Quietly operating just outside of the tech world?s radar scope since its 1999 founding, Bluefish Wireless Inc. is expected to officially swim out of stealth mode today.
In conjunction with its formal launch, the San Francisco-based company, which provides personal digital assistant (PDA) users with a passageway to the Internet without the aid of wireless modems, is also expected to announce that it recently hooked $2.5 million in venture capital financing.
Essentially, the Series B round is a stepping stone to buoy Bluefish for the next few months, as it plans to return to the private equity pond in February for an additional $10 million to $15 million. Previously, the company was funded by friends, family and other angel investors.
At the moment, however, Bluefish CEO James Fisher is relieved to be taking a breather after four arduous months of fund raising. “We were probably raising money at the worst time possible, it?s very difficult out there,” he said. “I wish we had been raising [the money] 12 months ago.”
Nonetheless, lead investor Network Asia signed on to back the company, as did Australian VC Allen & Buckeridge. Despite the sluggish fund-raising climate, however, Fisher said this was an up round for Bluefish.
The company received a post-money valuation of approximately $7.5 million, and added Jason Cornell, a partner with Network Asia, to its board of directors.
Ahead Of The Tide
Moreover, the company is ready to roll out its patented Bluefish consumer network nationwide by year-end. Starting this month, its signature 7″ x 7? blue and silver boxes embossed with the Bluefish logo will appear at Chicago O?Hare and Hartsfield Atlanta International airports, as well as in selected retail stores. Other Bluefish access points are expected to crop up in the San Francisco Bay area this summer.
The way the product works is that users of handheld devices simply sync up with a Bluefish access point, then beam their requests to the Internet through their PDAs, similar to making a purchase, sending e-mail, reading news or sharing files on the Web. The difference is that transactions can take place wherever there is a Bluefish access point, and the process doesn?t require a wireless modem. Moreover, all Bluefish transactions are free and users can download the necessary software right from the company?s Web site, or get it automatically the first time they access the network.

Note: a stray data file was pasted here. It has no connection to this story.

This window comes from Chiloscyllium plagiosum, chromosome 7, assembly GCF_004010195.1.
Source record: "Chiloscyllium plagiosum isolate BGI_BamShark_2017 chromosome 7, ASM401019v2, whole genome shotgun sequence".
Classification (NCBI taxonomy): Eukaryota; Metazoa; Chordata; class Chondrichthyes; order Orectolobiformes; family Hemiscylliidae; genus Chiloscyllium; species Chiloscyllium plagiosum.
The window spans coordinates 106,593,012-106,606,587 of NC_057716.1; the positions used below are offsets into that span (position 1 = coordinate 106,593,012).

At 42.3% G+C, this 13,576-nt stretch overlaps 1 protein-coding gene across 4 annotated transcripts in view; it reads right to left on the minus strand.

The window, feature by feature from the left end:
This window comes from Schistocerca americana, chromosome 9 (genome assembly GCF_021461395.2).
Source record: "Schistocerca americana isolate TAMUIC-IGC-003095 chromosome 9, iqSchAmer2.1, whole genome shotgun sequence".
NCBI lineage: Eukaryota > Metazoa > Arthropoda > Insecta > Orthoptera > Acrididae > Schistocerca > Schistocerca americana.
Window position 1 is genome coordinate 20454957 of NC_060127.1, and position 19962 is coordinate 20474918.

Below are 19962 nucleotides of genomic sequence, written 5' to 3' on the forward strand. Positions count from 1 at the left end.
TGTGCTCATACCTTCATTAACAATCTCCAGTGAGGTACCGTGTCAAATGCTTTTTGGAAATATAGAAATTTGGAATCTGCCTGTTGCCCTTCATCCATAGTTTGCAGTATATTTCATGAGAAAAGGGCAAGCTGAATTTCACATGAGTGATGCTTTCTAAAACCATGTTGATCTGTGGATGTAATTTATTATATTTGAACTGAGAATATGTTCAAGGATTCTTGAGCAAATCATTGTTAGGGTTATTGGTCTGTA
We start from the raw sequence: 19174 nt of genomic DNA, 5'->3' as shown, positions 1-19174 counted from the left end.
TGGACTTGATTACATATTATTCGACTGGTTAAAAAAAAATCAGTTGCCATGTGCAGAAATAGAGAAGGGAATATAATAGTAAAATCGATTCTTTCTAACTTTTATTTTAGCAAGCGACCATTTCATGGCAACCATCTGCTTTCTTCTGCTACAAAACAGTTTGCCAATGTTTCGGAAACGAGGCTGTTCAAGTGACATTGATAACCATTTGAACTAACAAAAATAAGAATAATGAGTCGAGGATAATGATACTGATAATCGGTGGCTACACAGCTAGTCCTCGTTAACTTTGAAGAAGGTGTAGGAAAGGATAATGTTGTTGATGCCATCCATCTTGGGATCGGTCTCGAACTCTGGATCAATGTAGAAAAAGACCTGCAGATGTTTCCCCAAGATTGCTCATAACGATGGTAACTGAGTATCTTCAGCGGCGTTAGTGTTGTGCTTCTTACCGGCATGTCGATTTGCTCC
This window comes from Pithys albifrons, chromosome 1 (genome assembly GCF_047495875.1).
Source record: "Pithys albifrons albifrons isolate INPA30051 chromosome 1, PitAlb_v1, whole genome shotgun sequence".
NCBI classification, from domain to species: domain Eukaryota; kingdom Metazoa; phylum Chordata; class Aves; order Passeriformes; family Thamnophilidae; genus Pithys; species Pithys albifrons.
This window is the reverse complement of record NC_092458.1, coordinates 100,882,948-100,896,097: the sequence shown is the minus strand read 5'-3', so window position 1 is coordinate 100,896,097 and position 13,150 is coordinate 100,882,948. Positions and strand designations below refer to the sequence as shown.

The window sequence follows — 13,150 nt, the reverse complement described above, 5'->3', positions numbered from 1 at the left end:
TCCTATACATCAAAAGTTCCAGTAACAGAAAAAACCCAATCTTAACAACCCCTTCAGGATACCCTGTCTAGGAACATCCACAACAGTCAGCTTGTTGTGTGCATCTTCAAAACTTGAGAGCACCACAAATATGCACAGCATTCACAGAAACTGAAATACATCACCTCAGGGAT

Although Bluefish already has contracts with e-commerce and content providers such as Tower Records, E*Trade Group Inc., Powell?s Books, LaptopLane, Reuters Group PLC, Windsor Vineyards and ibeauty.com Inc., Fisher said he expects 90% of its revenue to come from enterprise network users, not consumers.
“The consumer launch is a way to roll the network out and get on people?s radar screens,” he said. “Once we?ve demonstrated the capability, we expect [it to catch on] with enterprises. It?s valuable to them because it?s quick and cost-effective for enterprises to roll out [the network] around their software and the network.”
Bluefish competes with the likes of adAlive.com Inc., but Fisher said his company has a leg up in that it offers rich content and transactional capabilities rather than primitive text and applications standards.
He isn?t concerned with doing an IPO anytime in the near term, although he acknowledges that the company?s VCs certainly are interested in such an exit. “We can see a clear path to revenue, but an IPO is still a couple of years off,” he said. “Right now, we?re just focused on building the business and generating cash as quickly as possible.”
Robyn Kurdek can be contacted at: Robyn.Kurdek@tfn.com